I am enjoying so much getting involved in whatever strange pursuits my kids decide to take on - combat robotics (terrifyingly exciting), speedcubing (couldn’t solve it without a book), mountain biking (never an injury-free weekend), singing opera (I can’t sing - trust me) - it goes on. And I really love skiing and hiking with my wife and kids - my happy place is doing either in the Victorian Alps whenever I get the chance. At home I am a foodie - so lots of sourcing (including from my garden), cooking (in a great kitchen) and eating (with friends and family). And then there is our very large labradoodle (Truffles) who demands an inordinate amount of my attention - as well as that of anyone who visits in person or virtually...
6. Who or what inspires you and keeps you focused on your north star?
For me it is stakeholders - travellers, operators, authorities and the rest of the transport ticketing and payments ecosystem. Sure - nothing beats the look on someone’s face when they ‘get’ what we are doing and ask ‘why hasn’t anyone done this before’, or when a customer sees our system for the first time and their mind suddenly runs free with what is possible. But just hearing about problems, shooting the breeze on solutions, imagining what could be - that is what really inspires me and forms a big part of our north star.
7. Talk us through a standard day in your life as a founder…
I am not an early riser, but I try to get up by 7:30am to chat with the family, read the news, and do a quick check of my inbox and calendar. I then hit the nearby beaches, bushlands and parks with my dog, catching up on calls and listening to podcasts. At 9:30am we have our daily stand-up (gets me focussed) and my first coffee of the day! When I am in Melbourne, I work from home all but one day a week when our entire team gets together at co-working space (we rotate - Chadstone is my favourite).
From 10:00am until late afternoon I try to keep to 30 minute slots of meetings, tasks and breaks - working my way through my ‘must do’, ‘can do’ and ‘wanna do’ lists for that day - trying to mix in the more creative tasks with some of the more mundane ones. I look forward to our long family dinners each evening - yabbering on about everything and nothing - before unwinding with whatever TV we’re all into at that point. And then once everyone is off to bed, I may have an evening call or two and try to kill off a few other tasks on my list. I’m happy if I finish up before midnight (reward myself with some time to read a book), but usually it is a little later…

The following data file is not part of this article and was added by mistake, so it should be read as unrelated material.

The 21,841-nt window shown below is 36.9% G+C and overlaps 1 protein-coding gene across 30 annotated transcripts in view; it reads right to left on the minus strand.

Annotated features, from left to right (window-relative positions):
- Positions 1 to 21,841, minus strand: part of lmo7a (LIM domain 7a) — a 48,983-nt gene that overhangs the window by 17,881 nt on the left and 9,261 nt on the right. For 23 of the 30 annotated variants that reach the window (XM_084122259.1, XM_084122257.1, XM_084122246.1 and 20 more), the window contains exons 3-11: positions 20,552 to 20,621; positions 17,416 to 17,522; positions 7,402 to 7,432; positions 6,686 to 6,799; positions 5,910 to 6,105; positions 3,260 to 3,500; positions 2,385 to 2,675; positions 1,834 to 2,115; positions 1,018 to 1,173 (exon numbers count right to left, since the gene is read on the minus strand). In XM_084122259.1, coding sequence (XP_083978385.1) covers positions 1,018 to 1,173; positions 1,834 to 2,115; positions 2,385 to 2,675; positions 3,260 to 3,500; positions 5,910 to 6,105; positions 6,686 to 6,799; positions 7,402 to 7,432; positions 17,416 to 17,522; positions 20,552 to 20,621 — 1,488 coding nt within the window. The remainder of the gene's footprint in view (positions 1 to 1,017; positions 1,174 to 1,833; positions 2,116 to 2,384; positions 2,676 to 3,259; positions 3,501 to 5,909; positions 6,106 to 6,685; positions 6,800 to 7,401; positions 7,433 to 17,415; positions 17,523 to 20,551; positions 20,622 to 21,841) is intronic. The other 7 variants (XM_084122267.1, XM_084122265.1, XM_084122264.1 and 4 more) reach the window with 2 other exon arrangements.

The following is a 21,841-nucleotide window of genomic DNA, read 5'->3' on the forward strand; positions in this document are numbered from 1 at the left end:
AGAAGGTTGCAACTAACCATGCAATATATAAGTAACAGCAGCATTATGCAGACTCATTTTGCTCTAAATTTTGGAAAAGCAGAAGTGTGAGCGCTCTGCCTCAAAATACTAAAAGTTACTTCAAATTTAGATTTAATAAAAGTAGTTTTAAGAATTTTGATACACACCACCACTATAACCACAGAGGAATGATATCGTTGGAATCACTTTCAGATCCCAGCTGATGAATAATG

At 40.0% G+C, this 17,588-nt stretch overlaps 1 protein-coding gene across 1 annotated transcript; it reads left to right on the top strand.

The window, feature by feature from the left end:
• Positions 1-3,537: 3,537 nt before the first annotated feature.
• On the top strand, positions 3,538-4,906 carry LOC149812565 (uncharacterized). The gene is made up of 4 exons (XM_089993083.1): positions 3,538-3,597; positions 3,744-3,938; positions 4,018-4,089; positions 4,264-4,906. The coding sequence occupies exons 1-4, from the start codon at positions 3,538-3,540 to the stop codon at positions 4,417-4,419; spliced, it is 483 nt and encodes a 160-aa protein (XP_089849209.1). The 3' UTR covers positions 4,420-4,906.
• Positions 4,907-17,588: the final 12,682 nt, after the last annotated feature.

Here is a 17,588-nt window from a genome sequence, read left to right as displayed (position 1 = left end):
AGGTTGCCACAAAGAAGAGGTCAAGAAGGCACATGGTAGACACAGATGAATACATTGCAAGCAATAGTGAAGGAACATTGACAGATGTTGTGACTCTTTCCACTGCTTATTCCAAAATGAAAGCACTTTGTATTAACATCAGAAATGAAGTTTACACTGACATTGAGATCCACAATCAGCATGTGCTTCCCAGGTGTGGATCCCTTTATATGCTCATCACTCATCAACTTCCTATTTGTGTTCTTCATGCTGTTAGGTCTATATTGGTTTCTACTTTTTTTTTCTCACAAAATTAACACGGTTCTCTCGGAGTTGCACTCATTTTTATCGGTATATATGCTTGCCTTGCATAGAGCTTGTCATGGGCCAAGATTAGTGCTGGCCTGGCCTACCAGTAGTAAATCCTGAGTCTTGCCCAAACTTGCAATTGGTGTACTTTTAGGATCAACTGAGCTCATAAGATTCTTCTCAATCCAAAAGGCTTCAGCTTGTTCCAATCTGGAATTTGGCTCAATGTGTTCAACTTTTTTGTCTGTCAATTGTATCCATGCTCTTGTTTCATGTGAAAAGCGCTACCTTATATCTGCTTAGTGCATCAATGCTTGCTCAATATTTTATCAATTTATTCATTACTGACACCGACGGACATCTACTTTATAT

8. What unusual or childhood experiences prepared you for what you do today?
I grew up in my family’s small businesses - a caravan park/motel and later a ten-pin bowling centre. It was great being around my parents all the time, and as I got older I became more involved in each business, including managing, planning and growing. Looking back, that exposure to small business gave me the confidence early in my career to leave great jobs in order to pursue great ideas.
9. What advice would you have for anyone looking to take the plunge?
I am a payments geek, so for me, I see problems related to payments that I feel I just have to fix. Before I get too excited (or worse still start fleshing out ideas), I focus on connecting with people who understand the problem space far better than me - users, vendors, distributors, researchers, etc. In some cases, they will quickly find the flaws in my understanding of the problem or my product ideas, which will save me a lot of wasted time. But when I have found a real problem and are bubbling with ideas to address it, they can become my mentor, co-founder, vendor partner, first customer, seed investor or the like. In short, my advice is to find your ‘brains trust’ early in any project.